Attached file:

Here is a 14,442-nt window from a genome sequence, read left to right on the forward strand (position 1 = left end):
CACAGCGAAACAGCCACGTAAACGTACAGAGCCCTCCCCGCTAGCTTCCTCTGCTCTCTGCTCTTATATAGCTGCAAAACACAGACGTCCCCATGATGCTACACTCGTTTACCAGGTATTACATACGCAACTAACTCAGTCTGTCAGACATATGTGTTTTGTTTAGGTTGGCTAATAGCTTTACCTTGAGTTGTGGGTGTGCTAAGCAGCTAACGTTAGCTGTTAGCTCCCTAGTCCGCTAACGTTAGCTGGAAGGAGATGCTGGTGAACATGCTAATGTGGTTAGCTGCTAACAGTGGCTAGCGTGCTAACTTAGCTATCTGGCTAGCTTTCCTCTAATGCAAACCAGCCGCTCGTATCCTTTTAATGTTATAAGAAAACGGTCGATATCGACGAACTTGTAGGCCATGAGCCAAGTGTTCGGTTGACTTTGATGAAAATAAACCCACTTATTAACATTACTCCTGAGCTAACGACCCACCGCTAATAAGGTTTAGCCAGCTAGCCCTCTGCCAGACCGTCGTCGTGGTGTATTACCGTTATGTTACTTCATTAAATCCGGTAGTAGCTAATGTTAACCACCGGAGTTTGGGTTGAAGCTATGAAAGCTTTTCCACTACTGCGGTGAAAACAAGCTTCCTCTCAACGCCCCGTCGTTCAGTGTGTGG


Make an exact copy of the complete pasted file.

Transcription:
Here is a 14,442-nt window from a genome sequence, read left to right on the forward strand (position 1 = left end):
CACAGCGAAACAGCCACGTAAACGTACAGAGCCCTCCCCGCTAGCTTCCTCTGCTCTCTGCTCTTATATAGCTGCAAAACACAGACGTCCCCATGATGCTACACTCGTTTACCAGGTATTACATACGCAACTAACTCAGTCTGTCAGACATATGTGTTTTGTTTAGGTTGGCTAATAGCTTTACCTTGAGTTGTGGGTGTGCTAAGCAGCTAACGTTAGCTGTTAGCTCCCTAGTCCGCTAACGTTAGCTGGAAGGAGATGCTGGTGAACATGCTAATGTGGTTAGCTGCTAACAGTGGCTAGCGTGCTAACTTAGCTATCTGGCTAGCTTTCCTCTAATGCAAACCAGCCGCTCGTATCCTTTTAATGTTATAAGAAAACGGTCGATATCGACGAACTTGTAGGCCATGAGCCAAGTGTTCGGTTGACTTTGATGAAAATAAACCCACTTATTAACATTACTCCTGAGCTAACGACCCACCGCTAATAAGGTTTAGCCAGCTAGCCCTCTGCCAGACCGTCGTCGTGGTGTATTACCGTTATGTTACTTCATTAAATCCGGTAGTAGCTAATGTTAACCACCGGAGTTTGGGTTGAAGCTATGAAAGCTTTTCCACTACTGCGGTGAAAACAAGCTTCCTCTCAACGCCCCGTCGTTCAGTGTGTGG